Welcoming the Year of the Ox

Chinese new year harnesses new customs for a new generation

 
 

Sharon Miller Cindrich

When Sherry Liu was a little girl, she heard stories about how the Kitchen God delivered a report on each family to the Jade Emperor in heaven. "To get a good report, people had sweets in the kitchen in the hopes that the Kitchen God will have a sweet mouth and say good things about the family," says Liu, a Bejing native and Chinese language instructor who admits that such old Chinese customs are making way for new traditions for today’s
families.

The Chinese new year celebration, which began more than 4,000 years ago, is based more on tradition than religion, making cross-cultural participation easier. "I encourage people to understand the celebration, that this is not a religious holiday. This is just people celebrating the start of the new year and of spring. They want to have a good harvest year," says Liu.

While the American new year is celebrated with an eve of festivities and a day off from work, Liu says Chinese new year celebrations last as long as 15 days and focus on family togetherness. "It’s much bigger. It’s something like Christmas. Families get together. No matter how far they are or poor they are, families try to get home."

As 2009 ushers in the Year of the Ox on Jan. 26, all families can explore this cultural celebration by spending time together, tasting new food and wishing friends luck in the coming year.

Whether it’s a celebration with a Chinese family in your neighborhood, the recognition of an adopted child’s heritage or good wishes for a colleague from China, here are some ways to celebrate the Chinese new year and honor the cultural impact of our Chinese neighbors.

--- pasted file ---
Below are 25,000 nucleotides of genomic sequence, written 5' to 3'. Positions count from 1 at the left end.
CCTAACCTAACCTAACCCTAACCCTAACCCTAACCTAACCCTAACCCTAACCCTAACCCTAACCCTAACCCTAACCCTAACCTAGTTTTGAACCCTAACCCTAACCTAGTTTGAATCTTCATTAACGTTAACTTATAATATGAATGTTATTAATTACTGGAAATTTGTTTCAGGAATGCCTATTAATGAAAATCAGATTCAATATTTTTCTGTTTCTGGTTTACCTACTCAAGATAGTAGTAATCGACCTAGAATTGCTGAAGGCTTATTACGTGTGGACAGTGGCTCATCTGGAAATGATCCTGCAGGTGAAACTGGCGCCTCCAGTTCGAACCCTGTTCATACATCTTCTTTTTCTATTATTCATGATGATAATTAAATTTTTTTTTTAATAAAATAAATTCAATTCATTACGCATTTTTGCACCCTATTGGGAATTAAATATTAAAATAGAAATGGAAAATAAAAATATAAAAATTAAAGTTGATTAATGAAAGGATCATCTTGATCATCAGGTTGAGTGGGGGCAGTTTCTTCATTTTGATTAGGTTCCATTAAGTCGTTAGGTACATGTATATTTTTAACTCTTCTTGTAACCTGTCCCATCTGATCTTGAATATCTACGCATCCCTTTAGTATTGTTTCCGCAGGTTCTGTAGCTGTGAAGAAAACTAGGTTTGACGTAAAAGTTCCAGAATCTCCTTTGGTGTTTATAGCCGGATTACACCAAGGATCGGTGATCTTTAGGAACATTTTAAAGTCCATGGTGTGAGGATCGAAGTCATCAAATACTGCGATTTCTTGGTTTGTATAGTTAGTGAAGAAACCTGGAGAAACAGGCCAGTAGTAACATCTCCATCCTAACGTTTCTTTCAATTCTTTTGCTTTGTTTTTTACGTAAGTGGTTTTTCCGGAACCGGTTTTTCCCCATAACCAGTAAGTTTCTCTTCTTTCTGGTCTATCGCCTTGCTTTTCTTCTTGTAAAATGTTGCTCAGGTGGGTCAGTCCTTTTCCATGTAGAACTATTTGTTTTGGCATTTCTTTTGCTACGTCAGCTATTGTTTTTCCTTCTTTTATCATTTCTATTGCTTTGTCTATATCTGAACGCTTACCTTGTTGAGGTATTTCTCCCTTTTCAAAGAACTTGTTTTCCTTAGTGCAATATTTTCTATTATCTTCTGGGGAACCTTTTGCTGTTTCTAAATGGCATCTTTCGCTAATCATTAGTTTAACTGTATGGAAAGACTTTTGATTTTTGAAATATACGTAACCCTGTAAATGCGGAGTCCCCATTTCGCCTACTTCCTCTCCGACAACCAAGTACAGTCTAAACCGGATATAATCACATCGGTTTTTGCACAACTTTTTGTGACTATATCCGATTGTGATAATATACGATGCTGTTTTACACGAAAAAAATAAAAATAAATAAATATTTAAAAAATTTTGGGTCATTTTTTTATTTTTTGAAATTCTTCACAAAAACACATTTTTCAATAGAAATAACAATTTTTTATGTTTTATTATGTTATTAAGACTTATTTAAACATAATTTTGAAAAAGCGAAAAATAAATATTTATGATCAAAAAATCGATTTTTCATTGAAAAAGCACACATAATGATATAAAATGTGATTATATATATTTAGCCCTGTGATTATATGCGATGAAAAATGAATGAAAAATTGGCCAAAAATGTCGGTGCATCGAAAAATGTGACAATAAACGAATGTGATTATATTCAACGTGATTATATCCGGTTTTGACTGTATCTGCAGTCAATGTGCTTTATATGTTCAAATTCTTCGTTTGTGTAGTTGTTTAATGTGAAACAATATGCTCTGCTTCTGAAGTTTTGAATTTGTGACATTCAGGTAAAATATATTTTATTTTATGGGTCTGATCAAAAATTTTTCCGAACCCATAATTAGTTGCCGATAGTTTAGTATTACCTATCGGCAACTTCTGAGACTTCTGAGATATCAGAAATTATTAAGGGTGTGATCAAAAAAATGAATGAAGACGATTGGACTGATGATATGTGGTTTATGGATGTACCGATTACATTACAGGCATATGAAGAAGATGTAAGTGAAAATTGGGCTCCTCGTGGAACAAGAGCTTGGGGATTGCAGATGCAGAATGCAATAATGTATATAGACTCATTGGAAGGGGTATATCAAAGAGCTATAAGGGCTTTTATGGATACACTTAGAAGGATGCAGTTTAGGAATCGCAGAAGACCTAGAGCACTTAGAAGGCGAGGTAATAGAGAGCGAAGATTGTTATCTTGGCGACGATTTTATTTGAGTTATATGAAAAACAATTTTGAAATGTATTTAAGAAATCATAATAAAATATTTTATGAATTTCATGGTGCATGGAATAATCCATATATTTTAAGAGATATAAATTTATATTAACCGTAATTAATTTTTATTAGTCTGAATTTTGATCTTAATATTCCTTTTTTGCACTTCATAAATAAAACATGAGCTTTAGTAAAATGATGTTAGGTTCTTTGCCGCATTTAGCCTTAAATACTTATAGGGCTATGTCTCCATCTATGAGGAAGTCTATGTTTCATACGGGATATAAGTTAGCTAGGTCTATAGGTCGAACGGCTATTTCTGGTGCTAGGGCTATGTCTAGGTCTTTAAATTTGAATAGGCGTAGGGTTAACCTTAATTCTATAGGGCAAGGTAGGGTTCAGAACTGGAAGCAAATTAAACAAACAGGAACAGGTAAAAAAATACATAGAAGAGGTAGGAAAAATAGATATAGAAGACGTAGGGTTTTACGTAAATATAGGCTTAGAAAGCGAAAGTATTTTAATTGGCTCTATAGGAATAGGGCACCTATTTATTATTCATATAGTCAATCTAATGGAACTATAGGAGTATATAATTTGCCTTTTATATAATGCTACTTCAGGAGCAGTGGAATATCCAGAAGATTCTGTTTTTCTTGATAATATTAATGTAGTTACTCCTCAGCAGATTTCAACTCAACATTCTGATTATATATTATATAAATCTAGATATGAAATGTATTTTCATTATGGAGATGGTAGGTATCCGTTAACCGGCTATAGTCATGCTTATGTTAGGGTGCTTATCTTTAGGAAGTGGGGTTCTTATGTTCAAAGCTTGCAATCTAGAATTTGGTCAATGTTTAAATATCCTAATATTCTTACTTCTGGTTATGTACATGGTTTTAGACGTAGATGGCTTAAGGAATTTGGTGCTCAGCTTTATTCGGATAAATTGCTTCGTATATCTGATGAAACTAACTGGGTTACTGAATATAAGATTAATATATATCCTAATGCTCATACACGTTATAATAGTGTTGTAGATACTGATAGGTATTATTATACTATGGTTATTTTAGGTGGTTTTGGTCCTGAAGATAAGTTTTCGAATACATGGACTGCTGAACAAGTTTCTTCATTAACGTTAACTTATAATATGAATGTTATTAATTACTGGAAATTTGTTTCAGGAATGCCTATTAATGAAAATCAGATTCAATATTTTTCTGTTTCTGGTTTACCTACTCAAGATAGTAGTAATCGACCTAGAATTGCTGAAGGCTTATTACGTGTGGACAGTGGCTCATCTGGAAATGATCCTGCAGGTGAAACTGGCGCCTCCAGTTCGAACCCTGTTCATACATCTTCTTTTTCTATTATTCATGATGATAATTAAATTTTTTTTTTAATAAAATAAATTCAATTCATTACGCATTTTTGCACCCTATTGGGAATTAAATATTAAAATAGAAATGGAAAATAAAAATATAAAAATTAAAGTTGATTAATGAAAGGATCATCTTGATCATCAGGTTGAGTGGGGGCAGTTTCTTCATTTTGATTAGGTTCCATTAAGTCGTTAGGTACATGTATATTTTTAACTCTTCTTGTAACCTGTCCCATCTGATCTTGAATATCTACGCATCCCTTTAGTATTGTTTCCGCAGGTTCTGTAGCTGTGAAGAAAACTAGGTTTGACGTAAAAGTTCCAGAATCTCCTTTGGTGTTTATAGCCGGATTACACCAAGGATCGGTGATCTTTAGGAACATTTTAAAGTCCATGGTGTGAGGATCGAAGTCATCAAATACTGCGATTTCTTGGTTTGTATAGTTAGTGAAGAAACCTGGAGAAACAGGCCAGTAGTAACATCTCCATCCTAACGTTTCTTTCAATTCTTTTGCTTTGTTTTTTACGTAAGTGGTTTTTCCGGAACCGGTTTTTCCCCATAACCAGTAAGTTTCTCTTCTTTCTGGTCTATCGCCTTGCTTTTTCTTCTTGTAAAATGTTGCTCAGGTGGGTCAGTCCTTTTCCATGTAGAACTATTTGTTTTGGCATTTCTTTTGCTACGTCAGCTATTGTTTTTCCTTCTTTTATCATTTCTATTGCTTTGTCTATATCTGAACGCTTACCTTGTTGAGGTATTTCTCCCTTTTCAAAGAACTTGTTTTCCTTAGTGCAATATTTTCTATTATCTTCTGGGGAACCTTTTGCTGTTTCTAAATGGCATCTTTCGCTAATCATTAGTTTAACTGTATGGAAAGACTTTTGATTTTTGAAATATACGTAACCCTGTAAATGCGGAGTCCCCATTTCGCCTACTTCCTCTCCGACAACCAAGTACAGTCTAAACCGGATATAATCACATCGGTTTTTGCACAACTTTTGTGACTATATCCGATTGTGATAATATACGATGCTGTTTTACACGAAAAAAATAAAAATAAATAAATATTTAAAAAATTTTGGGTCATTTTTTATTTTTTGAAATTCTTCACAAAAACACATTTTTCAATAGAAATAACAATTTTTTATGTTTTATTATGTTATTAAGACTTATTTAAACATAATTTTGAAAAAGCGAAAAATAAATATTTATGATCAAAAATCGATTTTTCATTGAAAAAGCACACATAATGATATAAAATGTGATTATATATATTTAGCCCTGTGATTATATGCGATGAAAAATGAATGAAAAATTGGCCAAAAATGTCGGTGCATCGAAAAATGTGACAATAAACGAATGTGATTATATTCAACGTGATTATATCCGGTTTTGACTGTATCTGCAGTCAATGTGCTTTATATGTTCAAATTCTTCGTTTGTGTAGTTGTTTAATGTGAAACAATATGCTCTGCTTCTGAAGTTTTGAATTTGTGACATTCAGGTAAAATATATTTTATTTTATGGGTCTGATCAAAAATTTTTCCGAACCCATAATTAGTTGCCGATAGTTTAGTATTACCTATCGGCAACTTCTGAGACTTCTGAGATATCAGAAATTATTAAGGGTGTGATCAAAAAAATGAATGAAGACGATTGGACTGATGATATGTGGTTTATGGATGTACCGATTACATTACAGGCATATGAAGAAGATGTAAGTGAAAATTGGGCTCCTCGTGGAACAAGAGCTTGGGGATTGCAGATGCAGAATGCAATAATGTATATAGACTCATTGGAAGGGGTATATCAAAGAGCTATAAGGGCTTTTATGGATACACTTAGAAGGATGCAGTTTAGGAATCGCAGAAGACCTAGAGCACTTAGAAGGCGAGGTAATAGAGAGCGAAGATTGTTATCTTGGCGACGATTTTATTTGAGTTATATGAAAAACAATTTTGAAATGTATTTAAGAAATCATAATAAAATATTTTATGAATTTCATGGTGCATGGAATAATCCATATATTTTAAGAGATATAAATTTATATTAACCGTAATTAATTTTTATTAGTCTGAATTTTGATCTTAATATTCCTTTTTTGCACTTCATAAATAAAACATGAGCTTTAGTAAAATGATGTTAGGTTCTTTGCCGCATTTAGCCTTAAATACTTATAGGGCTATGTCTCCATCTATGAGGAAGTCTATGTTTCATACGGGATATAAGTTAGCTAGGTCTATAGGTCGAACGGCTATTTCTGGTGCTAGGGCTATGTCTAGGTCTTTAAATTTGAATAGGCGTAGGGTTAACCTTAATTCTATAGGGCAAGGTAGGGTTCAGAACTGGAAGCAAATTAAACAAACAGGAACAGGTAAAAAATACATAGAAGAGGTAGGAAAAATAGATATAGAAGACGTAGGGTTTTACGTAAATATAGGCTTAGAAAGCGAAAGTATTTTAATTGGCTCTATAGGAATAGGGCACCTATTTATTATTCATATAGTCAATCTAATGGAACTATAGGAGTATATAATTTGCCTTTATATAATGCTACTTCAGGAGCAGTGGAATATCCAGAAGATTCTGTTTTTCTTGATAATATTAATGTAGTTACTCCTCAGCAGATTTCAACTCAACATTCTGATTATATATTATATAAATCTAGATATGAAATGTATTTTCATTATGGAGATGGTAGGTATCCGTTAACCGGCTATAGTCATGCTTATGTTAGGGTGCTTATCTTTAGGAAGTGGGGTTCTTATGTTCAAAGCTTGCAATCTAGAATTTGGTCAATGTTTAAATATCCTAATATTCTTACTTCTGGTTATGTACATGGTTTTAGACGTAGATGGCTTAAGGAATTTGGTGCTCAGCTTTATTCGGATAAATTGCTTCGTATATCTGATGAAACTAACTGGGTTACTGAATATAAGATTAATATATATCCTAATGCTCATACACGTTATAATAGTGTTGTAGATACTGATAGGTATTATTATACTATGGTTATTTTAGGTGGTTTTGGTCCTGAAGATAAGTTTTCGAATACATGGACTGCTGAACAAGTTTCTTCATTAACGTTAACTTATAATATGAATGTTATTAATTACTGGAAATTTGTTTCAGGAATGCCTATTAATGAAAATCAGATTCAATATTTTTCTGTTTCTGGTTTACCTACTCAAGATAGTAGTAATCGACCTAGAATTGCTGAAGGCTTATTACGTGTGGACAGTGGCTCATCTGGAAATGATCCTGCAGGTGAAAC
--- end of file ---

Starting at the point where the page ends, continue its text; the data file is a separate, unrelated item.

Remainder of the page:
Family

Getting together with family is still at the heart of the Chinese new year celebration. However, today even more miles may stand in the way. If you want to send wishes for the new year to friends or family across the miles, send a greeting card or check out these e-greetings at www.123greetings.com/events/chinese_new_year.

Food

"We always had dumplings," says Liu, who lists these tasty meat-stuffed treats as a favorite traditional food during the Chinese new year. Many foods eaten during the celebration have symbolic meaning, like whole fish for togetherness and chicken for prosperity. Check out a recipe for Chinese salad, Crab Rangoon and Kung Pao Chicken at 101chinesenewyear.com/recipes.html

Flowers

In the Chinese culture, blooming plants symbolize rebirth and new growth. Traditional plants and flowers used to decorate during the new year include pussy willow, peony, water lilies and plum blossoms, which symbolize perseverance and reliability, and bamboo, which is known for its compatibility. If a bloom opens on New Year’s Day, the home will have prosperity in the new year.

Fireworks

Fireworks were originally set off to chase the evil out of the house before the new year. Celebrate the Chinese New Year with some virtual fireworks at maylin.net/Fireworks.html.

Favors

Children and unmarried young adults receive red envelopes filled with pocket money called "lai see" from elders during the first several days of the Chinese new year.

Make your own lai see envelopes and find other crafts at crafts.kaboose.com.

4 percent of the U.S. population is Asian according to the U.S. Census Bureau. 

 

Sharon Miller Cindrich is a freelance writer and mom specializing in technology.

 

 
 





 
 
 
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